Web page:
Warnings that Trump Change to Clean Water Act Would Be Bad for NJ Rivers

Tom Johnson | December 12, 2018 | Energy & Environment
Proposal would revise Obama rule that extended protections to small streams, wetlands and intermittent waterways

Loantaka stream
The Trump administration yesterday proposed changes to a controversial component of the Clean Water Act, a proposal denounced by New Jersey’s top environmental official as likely to increase flooding and threaten water quality in the state.

The proposal by the federal Environmental Protection Agency and Department of the Army would repeal a 2015 Obama-administration rule that extended protections to small streams, wetlands and intermittent waterways in what critics called a classic case of regulatory overreach.

If adopted, the new rule would narrow the definition of what waters would be subject to regulation under the Clean Water Act, providing more clarity and predictability to landowners to understand where the law applies and where it does not. (The Clean Water Act covers most programs providing protections to the nation’s waterways, including regulations dealing with stormwater, sewer systems, septic tanks and direct discharges into streams.)

President Donald Trump ordered the rollback revising the definition of “waters of the United States’’ in an executive order back in 2017. The new definition will result in significant cost savings, protect the nation’s navigable waters and reduce barriers to business development, according to the EPA.

“Our simpler and clearer definition would help landowners understand whether a project on their property will require a federal permit or not, without spending thousands of dollars on engineering and legal professionals,’’ EPA Acting Administrator Andrew Wheeler said in a press statement.

Fewer wetlands and waterways would be protected

But New Jersey Department of Environmental Protection Commissioner Catherine McCabe said the rule will severely limit the number of wetlands and waterways protected by the Clean Water Act, penalizing states the prioritize clean water and public health.

“It creates a ‘race to the bottom’ encouraging states to loosen their own regulations and penalizing those that truly protect their residents and public health,’’ said McCabe, a former deputy regional administrator at the EPA’s Region II offices in New York.

The proposal already has triggered challenges in the court, much as the 2015 rule adopted by the Obama administration had. Eventually a federal judge vacated the Obama rule.

New Jersey has some of the strongest laws protecting waterways, including authority to oversee jurisdiction for all state wetlands except for the saltwater marshes of the Hackensack Meadowlands, according to Dan Van Abs, an associate professor in the Department of Human Ecology at Rutgers University.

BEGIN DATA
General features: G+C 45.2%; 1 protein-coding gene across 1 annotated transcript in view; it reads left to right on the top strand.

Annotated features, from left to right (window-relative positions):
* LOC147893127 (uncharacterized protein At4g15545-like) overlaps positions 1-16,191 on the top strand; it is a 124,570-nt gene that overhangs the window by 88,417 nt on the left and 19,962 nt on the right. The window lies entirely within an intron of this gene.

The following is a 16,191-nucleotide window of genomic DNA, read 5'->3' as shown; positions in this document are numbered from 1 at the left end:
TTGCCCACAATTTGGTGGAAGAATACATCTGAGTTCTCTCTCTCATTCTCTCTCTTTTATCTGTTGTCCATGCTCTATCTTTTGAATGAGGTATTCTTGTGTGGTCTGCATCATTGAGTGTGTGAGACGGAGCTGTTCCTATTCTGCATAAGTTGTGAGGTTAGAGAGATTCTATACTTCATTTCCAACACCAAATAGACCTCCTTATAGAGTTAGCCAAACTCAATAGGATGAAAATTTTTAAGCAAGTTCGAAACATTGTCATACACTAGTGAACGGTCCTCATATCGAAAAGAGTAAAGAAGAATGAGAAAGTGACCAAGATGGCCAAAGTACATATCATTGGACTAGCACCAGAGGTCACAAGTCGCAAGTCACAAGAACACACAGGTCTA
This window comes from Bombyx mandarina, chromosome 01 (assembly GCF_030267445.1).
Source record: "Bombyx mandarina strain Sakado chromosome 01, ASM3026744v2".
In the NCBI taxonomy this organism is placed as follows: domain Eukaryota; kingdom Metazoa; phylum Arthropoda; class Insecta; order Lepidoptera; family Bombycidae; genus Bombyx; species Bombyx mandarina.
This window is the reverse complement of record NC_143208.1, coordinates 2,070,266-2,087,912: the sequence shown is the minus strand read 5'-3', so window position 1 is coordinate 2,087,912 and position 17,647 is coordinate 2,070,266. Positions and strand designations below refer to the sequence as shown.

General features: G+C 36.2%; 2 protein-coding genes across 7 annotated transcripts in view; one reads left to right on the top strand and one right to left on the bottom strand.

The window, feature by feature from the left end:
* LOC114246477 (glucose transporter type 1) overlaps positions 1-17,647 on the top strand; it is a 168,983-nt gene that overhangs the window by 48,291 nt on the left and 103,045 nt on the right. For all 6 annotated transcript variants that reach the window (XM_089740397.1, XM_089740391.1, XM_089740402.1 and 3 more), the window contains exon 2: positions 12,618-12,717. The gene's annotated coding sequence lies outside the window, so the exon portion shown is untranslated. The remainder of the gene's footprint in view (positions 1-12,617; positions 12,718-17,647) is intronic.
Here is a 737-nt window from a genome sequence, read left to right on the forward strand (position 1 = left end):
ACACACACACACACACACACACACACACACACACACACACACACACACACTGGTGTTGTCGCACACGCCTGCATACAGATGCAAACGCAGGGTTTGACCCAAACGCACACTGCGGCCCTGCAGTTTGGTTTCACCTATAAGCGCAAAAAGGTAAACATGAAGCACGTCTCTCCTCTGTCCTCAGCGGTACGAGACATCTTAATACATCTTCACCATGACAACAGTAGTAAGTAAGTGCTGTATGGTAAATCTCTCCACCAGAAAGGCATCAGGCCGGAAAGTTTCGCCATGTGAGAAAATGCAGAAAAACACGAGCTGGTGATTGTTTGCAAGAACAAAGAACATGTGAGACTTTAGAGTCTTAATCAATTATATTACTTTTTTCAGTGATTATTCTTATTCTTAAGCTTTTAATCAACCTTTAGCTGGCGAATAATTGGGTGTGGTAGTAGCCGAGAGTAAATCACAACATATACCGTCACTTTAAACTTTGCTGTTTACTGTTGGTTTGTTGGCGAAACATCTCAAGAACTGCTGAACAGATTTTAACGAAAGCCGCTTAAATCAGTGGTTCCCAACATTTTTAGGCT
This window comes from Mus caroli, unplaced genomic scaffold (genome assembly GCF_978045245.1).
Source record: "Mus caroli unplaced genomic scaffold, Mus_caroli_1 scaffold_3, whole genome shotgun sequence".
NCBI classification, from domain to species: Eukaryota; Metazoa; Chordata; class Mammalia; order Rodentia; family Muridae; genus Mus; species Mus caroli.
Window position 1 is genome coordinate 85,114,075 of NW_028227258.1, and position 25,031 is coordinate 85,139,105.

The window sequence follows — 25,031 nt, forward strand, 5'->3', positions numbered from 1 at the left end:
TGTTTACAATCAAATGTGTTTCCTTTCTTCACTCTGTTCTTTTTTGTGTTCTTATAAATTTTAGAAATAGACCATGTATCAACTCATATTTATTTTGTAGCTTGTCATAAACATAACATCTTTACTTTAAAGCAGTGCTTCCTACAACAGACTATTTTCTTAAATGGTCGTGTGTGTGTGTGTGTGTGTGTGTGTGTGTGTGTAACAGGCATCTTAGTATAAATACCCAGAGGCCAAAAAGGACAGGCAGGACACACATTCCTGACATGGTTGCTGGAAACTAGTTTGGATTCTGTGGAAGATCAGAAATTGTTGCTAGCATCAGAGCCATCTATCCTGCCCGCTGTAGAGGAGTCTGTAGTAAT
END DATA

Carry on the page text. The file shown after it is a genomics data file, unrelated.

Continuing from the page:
“New Jersey laws are more stringent than federal laws and the concern is primarily for wetlands degradation in neighboring states that lack our stringent state laws,’’ Van Abs said. That could put many rivers at risk in New Jersey, he said. Among them are rivers that begin in New York state and flow into New Jersey, including the Ramapo, Delaware, Hackensack and Wanaque Rivers.

Business groups like it

“This will cut back crucial protections of wetlands and waterways currently protected by the federal Clean Water Act, and set back water quality improvements along the Raritan, Hackensack, Passaic and Hudson Rivers and throughout the Hudson Raritan Estuary,’’ said Greg Remaud, of NY/NJ Baykeeper.

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More than half of all stream miles in the Delaware River Watershed could be left without federal protections if the rule is adopted, according to an analysis of the proposal by Environment America, a nonprofit environmental organization.

“This rollback is a direct attack on headwaters and wetlands,’’ said Doug O’Malley, director of Environment New Jersey. “The President just took a steam shovel to half of the waterways in the Delaware Watershed.’’

More than 16 million people in four states depend on the Delaware River for their drinking water.

The proposal, however, garnered praised from business groups.

“This new rule is good news for business, farmers and localities because it strikes a better balance between economic growth and environmental progress than the rule it replaces,’’ said Karen Harbert, president and CEO of the U.S. Chamber of Commerce Global Energy Institute.